Some of the better servos for glider wings are, the Airtronics 94141 is a powerful metal geared wing servo and unfortunately not available here but are easy to purchase online from the bigger U.S online hobby stores. They have lugs that can be trimmed for side and normal mounting and with the current dollar they are also excellent value. The J.R DS368 metal geared digital servo is an excellent wing servo with good power and torque and good holding power, these servos were used on the large surfaces of the Caracho f3b sailplane and did not fail in heavy conditions. The German made Volz servos have been very reliable over the years with many Victorians using these servos exclusively in there competive models. The wing-maxx digital and others are supurb with powerful outputs and metal gears making them a durable competition servo. Multiplex has been an innovative leader in the glider wing servo market with many different choices. All of the Multiplex servos and other equipment are of good quality and are a now being offered to hobby shops in Australia. Check your local hobby shop for the specifications of this and other Multiplex equipment.

Aerotow Releases

If you require a good, scale like aerotow release you could do worse than use the Graupner nose release in your new scale sailplane. This release is excellent value with Model Flight listing the item at $19.00 and the item has the part number GRP 1065. I have used this release in my scale gliders and have never had a hang up or failure. It is suitable for scale models ranging from 3 metres upwards so this includes all the s2g kits right up to large one-third scale sailplanes. This item looks very realistic and comes thoroughly recommended, with proven reliability and well engineered.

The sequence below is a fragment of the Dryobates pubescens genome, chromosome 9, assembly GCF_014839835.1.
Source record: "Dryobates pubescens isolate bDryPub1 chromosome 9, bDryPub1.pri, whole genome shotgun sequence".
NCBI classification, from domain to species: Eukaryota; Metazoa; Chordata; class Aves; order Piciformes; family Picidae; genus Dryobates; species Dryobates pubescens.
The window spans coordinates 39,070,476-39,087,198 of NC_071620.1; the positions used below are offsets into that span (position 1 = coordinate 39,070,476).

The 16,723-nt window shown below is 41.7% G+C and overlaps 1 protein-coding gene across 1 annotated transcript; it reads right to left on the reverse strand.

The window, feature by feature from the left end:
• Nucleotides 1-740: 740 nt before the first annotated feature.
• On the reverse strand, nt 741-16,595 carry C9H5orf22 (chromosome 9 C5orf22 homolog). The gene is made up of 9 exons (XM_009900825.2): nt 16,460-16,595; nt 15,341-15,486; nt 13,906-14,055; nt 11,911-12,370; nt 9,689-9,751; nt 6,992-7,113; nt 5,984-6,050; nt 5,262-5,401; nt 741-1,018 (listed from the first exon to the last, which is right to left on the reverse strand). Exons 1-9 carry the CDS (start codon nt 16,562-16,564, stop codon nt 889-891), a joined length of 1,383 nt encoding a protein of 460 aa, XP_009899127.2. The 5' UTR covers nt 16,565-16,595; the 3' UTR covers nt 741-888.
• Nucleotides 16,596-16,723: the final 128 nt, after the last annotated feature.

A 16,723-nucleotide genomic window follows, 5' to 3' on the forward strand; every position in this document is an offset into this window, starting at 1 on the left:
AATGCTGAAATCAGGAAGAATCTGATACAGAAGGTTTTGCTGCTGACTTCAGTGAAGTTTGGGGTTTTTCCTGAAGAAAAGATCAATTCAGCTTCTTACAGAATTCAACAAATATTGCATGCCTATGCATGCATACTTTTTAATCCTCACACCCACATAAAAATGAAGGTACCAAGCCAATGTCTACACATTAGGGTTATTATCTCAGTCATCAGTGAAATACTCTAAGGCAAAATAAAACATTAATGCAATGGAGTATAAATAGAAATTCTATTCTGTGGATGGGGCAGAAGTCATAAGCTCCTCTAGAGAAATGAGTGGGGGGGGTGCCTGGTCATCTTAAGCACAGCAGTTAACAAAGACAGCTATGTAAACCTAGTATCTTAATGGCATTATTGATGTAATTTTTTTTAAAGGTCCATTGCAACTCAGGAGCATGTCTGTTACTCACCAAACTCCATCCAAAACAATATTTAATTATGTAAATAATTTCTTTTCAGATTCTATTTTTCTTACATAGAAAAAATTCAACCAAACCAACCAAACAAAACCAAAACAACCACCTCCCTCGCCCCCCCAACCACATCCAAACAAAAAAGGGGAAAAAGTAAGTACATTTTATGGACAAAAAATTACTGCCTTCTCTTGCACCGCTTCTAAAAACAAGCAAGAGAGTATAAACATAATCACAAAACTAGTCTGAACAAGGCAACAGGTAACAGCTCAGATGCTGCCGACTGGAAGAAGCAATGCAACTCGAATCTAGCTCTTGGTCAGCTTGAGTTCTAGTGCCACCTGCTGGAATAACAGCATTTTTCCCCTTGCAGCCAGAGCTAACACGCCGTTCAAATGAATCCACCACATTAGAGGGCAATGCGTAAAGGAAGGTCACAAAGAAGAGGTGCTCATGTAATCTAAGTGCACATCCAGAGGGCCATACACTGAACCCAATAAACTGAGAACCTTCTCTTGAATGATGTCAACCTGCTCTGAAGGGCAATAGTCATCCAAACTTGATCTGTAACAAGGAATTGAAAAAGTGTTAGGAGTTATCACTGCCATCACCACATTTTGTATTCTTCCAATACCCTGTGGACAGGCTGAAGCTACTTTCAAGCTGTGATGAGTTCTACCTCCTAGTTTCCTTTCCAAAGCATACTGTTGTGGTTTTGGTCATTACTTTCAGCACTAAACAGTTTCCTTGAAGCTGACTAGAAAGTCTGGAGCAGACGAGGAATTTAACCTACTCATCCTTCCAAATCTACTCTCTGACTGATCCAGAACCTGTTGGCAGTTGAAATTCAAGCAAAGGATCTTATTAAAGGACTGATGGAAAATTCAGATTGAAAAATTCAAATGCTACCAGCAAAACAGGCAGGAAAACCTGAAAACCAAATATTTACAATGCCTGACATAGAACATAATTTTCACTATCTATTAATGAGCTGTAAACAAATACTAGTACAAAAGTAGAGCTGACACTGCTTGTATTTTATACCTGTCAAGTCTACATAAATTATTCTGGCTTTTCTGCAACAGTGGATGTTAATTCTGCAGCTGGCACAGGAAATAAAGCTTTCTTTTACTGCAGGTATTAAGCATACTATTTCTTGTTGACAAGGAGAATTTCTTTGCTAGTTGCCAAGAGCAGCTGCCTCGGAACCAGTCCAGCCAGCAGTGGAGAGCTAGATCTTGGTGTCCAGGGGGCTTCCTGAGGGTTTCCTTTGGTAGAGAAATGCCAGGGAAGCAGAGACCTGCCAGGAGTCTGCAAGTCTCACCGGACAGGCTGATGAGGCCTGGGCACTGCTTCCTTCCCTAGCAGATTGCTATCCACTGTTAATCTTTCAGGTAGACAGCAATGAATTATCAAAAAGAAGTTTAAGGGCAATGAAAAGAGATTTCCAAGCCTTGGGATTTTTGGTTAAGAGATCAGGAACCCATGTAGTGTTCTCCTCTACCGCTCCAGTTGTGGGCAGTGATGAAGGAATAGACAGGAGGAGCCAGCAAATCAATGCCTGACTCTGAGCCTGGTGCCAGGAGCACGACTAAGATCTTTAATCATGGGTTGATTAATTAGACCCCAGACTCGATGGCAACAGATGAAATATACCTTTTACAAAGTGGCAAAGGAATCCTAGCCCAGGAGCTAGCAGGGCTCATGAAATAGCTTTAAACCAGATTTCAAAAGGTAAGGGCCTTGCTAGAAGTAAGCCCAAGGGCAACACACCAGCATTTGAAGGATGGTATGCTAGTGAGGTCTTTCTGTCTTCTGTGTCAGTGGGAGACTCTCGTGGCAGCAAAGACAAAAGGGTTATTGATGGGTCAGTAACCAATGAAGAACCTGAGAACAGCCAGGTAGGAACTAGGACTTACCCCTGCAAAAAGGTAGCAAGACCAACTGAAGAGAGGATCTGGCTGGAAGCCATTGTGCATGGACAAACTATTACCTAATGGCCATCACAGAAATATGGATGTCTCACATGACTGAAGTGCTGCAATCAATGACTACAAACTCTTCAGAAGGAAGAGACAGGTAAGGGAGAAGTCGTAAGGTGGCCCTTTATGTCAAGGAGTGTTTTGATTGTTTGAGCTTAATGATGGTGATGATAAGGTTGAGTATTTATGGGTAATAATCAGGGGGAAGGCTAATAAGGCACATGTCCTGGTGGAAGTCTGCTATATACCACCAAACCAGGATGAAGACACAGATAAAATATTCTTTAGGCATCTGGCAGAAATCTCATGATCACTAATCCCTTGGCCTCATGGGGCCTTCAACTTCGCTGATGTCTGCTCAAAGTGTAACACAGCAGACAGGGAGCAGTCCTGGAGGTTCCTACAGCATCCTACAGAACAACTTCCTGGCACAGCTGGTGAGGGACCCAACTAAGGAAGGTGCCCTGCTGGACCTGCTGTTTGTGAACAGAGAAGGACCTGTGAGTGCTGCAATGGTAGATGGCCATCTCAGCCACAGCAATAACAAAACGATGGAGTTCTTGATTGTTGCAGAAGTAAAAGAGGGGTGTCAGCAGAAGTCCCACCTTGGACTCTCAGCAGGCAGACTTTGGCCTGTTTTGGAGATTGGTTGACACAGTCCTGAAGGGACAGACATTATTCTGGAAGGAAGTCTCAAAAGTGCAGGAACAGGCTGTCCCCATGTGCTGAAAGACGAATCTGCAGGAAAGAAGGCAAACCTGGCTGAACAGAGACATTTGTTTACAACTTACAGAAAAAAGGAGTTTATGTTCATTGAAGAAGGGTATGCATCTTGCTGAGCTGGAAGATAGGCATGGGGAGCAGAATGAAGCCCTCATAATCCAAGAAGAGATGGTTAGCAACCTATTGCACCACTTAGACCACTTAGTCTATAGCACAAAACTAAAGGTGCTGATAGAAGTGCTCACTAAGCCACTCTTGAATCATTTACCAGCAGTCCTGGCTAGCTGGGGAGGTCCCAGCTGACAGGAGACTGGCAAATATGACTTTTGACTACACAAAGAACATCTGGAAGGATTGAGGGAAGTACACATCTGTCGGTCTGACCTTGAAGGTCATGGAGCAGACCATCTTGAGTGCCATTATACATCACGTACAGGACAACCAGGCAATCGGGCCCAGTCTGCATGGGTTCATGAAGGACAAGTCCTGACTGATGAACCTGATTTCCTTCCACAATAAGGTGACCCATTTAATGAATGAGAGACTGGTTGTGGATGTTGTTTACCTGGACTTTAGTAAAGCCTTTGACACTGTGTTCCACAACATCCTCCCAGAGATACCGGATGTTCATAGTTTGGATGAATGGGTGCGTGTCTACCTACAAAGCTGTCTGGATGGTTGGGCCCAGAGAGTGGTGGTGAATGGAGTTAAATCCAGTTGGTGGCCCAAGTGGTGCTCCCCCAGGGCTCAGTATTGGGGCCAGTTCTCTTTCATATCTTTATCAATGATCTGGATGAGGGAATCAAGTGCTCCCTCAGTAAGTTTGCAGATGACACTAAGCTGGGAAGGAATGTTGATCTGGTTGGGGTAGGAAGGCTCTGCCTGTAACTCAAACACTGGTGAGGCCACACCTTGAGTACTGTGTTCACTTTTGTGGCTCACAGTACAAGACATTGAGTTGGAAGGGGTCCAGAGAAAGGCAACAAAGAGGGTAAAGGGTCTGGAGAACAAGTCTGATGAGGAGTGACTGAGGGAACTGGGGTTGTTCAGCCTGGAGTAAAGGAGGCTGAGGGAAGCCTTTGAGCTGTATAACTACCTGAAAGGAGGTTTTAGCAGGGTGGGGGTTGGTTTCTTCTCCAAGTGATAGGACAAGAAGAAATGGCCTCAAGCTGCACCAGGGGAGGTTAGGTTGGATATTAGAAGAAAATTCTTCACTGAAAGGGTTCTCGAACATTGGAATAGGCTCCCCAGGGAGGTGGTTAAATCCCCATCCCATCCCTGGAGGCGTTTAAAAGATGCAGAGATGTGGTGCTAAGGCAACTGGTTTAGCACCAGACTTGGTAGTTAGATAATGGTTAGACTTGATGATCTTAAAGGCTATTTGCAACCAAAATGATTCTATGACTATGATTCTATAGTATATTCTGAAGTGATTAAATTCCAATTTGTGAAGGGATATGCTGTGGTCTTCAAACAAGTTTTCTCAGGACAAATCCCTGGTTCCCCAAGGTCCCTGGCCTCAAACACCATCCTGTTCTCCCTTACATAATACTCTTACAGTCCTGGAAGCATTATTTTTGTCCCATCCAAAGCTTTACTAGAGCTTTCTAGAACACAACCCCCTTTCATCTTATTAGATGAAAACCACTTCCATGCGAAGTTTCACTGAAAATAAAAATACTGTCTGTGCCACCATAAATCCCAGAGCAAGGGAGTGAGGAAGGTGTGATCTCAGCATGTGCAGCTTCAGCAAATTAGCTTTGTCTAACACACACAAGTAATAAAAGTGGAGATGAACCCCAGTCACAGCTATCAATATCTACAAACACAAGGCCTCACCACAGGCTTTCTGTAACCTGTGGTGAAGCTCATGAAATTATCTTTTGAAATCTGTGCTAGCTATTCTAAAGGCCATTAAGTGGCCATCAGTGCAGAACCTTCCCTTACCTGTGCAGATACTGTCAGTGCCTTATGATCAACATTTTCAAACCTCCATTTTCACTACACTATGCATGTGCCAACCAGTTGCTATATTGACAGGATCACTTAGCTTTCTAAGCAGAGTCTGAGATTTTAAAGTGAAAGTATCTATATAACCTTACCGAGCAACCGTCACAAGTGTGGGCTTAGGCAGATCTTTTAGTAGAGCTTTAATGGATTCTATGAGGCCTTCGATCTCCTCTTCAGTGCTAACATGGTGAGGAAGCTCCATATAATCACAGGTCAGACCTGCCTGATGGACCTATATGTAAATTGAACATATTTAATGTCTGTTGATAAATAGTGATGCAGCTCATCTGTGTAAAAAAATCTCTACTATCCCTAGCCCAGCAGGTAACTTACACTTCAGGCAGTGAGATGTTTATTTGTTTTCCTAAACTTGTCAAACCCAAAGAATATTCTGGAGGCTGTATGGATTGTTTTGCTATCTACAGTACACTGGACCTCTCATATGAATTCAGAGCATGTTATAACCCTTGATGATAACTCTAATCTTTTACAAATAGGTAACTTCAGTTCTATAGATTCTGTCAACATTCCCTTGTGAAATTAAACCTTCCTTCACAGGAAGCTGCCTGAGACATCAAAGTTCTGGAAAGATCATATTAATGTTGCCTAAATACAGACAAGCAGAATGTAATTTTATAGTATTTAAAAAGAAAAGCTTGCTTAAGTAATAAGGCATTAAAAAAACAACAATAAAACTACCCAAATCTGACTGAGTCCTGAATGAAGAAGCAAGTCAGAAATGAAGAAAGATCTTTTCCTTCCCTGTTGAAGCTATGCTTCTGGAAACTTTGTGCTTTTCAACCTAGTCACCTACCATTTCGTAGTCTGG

Custom Wiring

Model sailplanes require diferent wiring for servos than most other types of models. The servos are generally far out in wings and long leads from receivers are required to reach the servo. This causes problems when trying to purchase servo leads of the correct length for the model. This results in the need for custom wiring, the ability to make your own leads with suitable plugs to the right length required, Before I give you the serial numbers and names of this equipment I must say that this equipment is expnesive and better bought by a syndicate of 4-5 people, the crimping tool alone is $420.00. . The swiss company Molex make this gear and it can be purchased from electronics suppliers. In time with enough leads made the costs will be recovered. The crimping tool serial number is EDP 11-01-0209 ENG CR 60930b. The male crimp serial number is 16 – 02 - 0108 M 70021-0204. The female crimp serial number is 16-02-0096 M70058 0204. The block connector three wire serial number is 00 50 57 93 03. This equipment will allow custom wiring looms to be made.

That’s it from the soaring circle, Hayden Daley.